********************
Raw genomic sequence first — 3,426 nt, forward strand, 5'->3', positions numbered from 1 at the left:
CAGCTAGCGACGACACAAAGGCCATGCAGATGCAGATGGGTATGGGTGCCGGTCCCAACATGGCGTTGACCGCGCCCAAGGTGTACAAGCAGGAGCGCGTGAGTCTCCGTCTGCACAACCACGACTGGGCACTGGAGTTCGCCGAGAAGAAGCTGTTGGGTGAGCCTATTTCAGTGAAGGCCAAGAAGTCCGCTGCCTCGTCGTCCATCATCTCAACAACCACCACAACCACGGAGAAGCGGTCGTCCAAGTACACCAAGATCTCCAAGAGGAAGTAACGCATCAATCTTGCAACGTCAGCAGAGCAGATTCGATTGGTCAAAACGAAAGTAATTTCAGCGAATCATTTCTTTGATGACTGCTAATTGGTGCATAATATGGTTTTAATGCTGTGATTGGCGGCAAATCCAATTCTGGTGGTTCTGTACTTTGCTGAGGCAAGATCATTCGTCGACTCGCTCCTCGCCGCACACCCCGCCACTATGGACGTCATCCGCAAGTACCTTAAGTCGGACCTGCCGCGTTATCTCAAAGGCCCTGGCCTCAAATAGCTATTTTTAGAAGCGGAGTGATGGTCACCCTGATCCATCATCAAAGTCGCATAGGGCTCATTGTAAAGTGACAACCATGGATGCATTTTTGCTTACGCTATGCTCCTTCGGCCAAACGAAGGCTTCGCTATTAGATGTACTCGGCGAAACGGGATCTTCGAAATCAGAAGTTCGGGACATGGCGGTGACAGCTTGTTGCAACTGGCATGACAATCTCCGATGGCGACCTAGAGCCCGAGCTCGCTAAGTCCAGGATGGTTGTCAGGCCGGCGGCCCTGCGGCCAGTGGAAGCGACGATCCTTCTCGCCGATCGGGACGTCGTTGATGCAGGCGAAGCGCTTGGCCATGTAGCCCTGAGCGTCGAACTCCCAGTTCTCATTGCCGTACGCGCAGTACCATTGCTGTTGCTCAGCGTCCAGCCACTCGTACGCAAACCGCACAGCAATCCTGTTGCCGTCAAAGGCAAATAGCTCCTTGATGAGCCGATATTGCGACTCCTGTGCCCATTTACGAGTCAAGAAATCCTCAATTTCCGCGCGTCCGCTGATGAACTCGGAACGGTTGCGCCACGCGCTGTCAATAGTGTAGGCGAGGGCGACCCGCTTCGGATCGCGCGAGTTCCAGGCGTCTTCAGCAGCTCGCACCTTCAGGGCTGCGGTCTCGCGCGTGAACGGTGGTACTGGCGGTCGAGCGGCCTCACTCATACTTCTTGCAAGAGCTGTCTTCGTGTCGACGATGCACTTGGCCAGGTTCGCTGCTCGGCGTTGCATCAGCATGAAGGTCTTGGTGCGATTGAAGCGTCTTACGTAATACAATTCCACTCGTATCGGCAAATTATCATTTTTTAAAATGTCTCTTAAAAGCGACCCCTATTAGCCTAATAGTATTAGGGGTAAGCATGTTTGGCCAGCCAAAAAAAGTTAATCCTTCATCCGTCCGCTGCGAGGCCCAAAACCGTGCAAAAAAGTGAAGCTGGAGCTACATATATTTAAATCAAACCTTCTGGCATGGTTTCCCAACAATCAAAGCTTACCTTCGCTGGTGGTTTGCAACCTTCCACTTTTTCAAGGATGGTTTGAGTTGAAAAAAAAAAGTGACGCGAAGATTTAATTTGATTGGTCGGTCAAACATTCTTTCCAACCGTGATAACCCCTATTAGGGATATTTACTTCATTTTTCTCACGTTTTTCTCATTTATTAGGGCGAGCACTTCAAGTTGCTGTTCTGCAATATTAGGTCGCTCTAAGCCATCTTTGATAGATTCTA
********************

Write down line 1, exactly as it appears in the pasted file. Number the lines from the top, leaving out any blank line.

Raw genomic sequence first — 3,426 nt, forward strand, 5'->3', positions numbered from 1 at the left: